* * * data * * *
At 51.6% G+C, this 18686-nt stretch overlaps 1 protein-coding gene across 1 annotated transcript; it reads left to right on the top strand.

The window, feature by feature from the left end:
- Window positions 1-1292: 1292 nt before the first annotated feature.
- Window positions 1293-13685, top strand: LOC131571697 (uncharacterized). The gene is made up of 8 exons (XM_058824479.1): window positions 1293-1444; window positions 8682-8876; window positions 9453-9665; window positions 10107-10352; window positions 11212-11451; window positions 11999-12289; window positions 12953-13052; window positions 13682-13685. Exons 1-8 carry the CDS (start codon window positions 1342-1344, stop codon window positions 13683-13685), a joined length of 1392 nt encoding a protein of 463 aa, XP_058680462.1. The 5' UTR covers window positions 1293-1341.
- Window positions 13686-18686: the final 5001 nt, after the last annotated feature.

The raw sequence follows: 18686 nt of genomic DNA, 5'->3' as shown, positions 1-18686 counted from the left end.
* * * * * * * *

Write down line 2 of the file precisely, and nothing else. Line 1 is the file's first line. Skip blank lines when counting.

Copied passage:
The window, feature by feature from the left end: